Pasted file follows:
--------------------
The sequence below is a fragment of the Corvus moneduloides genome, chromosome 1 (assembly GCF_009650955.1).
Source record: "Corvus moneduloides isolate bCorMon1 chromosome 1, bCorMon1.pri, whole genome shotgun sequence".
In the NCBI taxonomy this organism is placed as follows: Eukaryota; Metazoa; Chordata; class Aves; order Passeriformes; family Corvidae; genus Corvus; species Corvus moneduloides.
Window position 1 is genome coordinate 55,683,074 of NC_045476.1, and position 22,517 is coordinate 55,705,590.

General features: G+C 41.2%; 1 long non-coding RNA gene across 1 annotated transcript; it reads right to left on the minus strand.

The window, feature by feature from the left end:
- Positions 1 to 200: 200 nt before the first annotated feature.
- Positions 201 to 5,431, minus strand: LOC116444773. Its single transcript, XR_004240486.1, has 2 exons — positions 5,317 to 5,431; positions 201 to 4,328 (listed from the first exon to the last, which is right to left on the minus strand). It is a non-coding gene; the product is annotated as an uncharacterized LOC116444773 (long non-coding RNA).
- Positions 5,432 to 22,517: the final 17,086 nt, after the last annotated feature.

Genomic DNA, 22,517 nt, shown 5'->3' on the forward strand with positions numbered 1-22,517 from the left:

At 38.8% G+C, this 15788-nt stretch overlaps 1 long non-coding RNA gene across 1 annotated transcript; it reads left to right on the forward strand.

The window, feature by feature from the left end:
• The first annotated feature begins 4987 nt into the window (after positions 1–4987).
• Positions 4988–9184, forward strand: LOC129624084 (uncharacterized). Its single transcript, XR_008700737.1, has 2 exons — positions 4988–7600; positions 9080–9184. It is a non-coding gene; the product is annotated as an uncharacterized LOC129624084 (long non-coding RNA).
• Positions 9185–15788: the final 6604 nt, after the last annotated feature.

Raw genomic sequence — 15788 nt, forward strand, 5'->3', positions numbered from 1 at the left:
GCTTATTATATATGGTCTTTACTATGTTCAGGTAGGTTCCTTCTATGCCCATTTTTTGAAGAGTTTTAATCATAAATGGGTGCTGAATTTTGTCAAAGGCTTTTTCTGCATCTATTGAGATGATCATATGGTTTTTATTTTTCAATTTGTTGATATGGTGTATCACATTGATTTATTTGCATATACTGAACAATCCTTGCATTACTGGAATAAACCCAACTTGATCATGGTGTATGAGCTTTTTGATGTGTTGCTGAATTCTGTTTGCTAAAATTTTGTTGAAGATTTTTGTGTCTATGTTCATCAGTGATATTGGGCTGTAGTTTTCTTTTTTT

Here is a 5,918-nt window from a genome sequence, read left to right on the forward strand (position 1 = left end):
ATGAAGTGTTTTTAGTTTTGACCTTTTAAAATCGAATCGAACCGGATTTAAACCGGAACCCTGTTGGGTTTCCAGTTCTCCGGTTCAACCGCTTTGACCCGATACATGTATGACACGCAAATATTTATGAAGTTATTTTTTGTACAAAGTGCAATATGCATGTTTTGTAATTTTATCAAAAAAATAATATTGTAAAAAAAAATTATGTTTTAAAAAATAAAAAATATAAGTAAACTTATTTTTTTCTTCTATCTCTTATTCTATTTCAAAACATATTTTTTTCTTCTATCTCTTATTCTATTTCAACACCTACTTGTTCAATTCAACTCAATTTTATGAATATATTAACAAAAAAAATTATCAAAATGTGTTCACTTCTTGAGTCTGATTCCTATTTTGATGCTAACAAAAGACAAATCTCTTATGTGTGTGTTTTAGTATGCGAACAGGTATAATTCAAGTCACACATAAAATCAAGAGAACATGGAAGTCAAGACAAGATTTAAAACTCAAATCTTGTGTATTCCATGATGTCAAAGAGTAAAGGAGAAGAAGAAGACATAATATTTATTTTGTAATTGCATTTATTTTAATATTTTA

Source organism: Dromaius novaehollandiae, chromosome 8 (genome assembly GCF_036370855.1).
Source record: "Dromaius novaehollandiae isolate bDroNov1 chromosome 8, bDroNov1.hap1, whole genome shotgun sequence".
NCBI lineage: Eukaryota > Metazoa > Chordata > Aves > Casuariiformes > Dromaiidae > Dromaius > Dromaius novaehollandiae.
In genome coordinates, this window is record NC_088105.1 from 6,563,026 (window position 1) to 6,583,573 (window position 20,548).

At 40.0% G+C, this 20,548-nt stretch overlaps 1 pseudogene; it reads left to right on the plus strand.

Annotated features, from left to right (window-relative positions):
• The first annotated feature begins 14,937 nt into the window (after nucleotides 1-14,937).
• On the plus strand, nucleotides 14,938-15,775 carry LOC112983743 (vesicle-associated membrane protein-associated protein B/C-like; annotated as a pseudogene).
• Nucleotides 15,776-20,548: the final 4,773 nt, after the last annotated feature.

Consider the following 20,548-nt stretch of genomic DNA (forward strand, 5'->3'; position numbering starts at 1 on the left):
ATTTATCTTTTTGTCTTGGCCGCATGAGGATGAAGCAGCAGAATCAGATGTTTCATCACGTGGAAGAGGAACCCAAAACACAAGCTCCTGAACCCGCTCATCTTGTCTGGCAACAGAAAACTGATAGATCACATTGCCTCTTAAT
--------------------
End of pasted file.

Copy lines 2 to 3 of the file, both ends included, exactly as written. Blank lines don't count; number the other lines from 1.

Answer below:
Source record: "Corvus moneduloides isolate bCorMon1 chromosome 1, bCorMon1.pri, whole genome shotgun sequence".
In the NCBI taxonomy this organism is placed as follows: Eukaryota; Metazoa; Chordata; class Aves; order Passeriformes; family Corvidae; genus Corvus; species Corvus moneduloides.